Nikki Greene

Associate Professor of Art

Art historian examining African and African American identities, music, the body, feminism, and performance art from the 19th to the 21st century.

My book, Grime, Glitter, and Glass: The Body and The Sonic in Contemporary Black Art (Duke University Press, October 2024) presents a new interpretation of the work of Renée Stout, and Radcliffe Bailey, and María Magdalena Campos-Pons, and considers the intersection between the body, black identity, and the sonic possibilities of the visual using key examples of painting, sculpture, photography, performance, and installation. Grime, Glitter and Glass was awarded a Wyeth Foundation for American Art Publication Grant by the College Art Association.

Spring 2024, I am the curator of Taking the White Gloves Off: A Performance Art Series in Honor of Lorraine O'Grady ‘55, which features six multidisciplinary artists: Ayana Evans, Dominique Duroseau, Eleanor Kipping, M. Lamar, Tsedaye Makonnen, and Nyugen E. Smith to accompany the exhibition Lorraine O’Grady: Both/And. The invited artists, who first convened as the performance art cohort at the Lunder Institute for American Art’s 2023 Summer Think Tank at Colby College Museum of Art, will pay tribute to O’Grady’s legacy, with performances scheduled for February, March, and May on Wellesley’s campus. I have been awarded the RAP Fellowship at the Clark Art Institute for summer 2024 to further write and develop a traveling exhibition on Black feminist performance art.

I offer courses on the arts of the African Diaspora and contemporary art, including a survey of African Art, African-American Art, and the Arts of the African Diaspora. In spring 2023, I taught ARTH 316: “The Object of Performance: From Theory to Practice,” the Art Department’s first-ever seminar on performance art. My newest seminar, ARTH 314: “Lorraine O’Grady’55: Writer, Artist, Archivist,” is the first course to explore the biography and legacy of a living Wellesley College alumna. Three of my courses are designated Maurer Public Speaking Intensive. I am an affiliate faculty member in Africana Studies, Latin American Studies, and Women’s and Gender Studies.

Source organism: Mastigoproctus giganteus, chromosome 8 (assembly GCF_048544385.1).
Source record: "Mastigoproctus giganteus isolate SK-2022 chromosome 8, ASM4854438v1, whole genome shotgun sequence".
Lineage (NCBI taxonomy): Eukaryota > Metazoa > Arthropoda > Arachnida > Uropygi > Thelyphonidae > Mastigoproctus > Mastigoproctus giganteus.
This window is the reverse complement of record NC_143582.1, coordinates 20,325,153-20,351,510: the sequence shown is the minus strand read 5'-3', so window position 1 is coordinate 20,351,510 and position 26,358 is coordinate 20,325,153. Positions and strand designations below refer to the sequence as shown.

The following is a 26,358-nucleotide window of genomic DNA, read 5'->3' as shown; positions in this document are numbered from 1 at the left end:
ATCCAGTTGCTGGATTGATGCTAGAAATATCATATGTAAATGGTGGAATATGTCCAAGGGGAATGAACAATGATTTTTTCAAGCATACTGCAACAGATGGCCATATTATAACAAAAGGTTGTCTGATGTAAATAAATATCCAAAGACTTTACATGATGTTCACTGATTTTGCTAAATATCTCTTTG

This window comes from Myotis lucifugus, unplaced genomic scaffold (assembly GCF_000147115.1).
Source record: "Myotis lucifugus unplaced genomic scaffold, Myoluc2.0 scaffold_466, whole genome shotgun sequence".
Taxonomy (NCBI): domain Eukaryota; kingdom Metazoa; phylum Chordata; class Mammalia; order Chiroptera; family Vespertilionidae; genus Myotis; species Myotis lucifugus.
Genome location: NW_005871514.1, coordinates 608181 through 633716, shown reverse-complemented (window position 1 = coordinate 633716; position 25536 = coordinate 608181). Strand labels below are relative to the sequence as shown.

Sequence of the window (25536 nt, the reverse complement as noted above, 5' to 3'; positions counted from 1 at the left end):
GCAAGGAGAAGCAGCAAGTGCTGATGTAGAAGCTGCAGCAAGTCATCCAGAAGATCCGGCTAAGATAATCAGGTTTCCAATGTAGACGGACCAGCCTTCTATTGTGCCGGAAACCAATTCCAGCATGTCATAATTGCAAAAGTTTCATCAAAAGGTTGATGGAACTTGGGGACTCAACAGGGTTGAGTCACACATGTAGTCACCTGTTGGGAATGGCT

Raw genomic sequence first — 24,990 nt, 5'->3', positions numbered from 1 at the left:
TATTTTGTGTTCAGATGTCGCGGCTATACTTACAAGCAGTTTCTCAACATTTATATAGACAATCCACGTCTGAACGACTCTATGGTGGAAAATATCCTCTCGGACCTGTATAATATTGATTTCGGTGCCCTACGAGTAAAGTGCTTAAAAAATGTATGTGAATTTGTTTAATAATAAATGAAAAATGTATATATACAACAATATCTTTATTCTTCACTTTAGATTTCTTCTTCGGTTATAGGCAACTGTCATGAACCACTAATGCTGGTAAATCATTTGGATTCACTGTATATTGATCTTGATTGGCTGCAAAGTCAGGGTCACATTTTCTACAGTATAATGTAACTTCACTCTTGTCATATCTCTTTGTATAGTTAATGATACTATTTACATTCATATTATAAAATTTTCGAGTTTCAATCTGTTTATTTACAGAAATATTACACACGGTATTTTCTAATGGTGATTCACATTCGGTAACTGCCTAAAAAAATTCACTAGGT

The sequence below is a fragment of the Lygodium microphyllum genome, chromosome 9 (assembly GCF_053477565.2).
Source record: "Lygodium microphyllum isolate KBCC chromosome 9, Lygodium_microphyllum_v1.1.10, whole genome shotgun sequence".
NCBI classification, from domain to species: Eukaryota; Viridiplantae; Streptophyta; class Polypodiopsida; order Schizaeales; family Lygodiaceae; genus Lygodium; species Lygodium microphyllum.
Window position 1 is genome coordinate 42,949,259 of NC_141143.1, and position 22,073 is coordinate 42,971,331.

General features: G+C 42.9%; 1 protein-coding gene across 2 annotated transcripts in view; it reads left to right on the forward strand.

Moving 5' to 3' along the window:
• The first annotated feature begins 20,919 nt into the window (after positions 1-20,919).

In January 2021, I served as a co-producer of When We Gather, a three-minute film based on an extraordinary vision by the 2023 MacArthur Fellow María Magdalena Campos-Pons who was moved by the election of Kamala Harris as Vice-President-elect of the United States and directed by the talented filmmaker Codie Elaine Oliver. Greene also wrote and hosted the accompanying online special broadcast, When We Gather: Together, a behind-the-scenes look at the film, meant to move people to join in a global celebration of women.

I served as an advisor to the ICA Boston for the 59th Venice Biennale presenting the work of Simone Leigh for the United States Pavilion in 2022. I held the Visiting Scholar position at the Cogut Institute for the Humanities at Brown University(2021-22), as one of the inaugural New England Humanities Consortium’s Faculty of Color Working Group Mellon Fellows. Other honors include the Mellon Postdoctoral Fellowship in Art and Africana Studies at Wellesley College, the Woodrow Wilson Career Advancement Fellowship, an artist residency in non-fiction writing at Ucross Foundation in Wyoming, the Richard D. Cohen Fellowship and the Afro-Latin American Research Institute’s (ALARI) Traveling Faculty Seminar to study Afro-Latin American Art History in the Americas (2020-2024), both at the Hutchins Center for African and African American Research at Harvard University. I am a former Visual Arts Editor of Transition magazine, published by the Hutchins Center.

My essays have appeared in American Studies Journal, Aperture, Panorama: Journal of the Association of Historians of American Art, The Delaware Review of Latin American Studies, and WBUR Boston’s Cognescenti. I have also written for The Studio Museum in Harlem, The Guggenheim Museum, Smithsonian Institution’s National Portrait Gallery, and the Isabella Stewart Gardner Museum, among others.

I received my BA with honors from Wesleyan University, and Masters and Ph.D. in Art History from the University of Delaware. I served on the Board of Trustees for my alma mater, The Taft School, and currently serve on the Governance Board of The Trustees of Reservations. I proudly hail from Newark, New Jersey.

For more on my recent and upcoming publications and events, please visit my website at


  • B.A., Wesleyan University
  • M.A., University of Delaware
  • Ph.D., University of Delaware

Current and upcoming courses

  • This course considers a history of performance art, a genre that features time-based media, technologies, and the archive. The curriculum covers performance art through a global lens and emphasizes queer artists and artists of African, Latinx, Asian, and Indigenous descent. This seminar prepares students to answer critical questions necessary for defining the field: What are the ethical, physical, and psychological quandaries that artists face from theory to practice in performance art? How does using the body as a medium challenge the “object-ness” of performance, and how does that impact its reception? What roles do artists, museums, cultural institutions, and their audiences play? What are the institutions' responsibilities for fundraising, staff support, and conservation of performance art? Students explore these questions along with key topics on ephemerality, experimentation, documentation, and audience reception to develop performance projects of their own.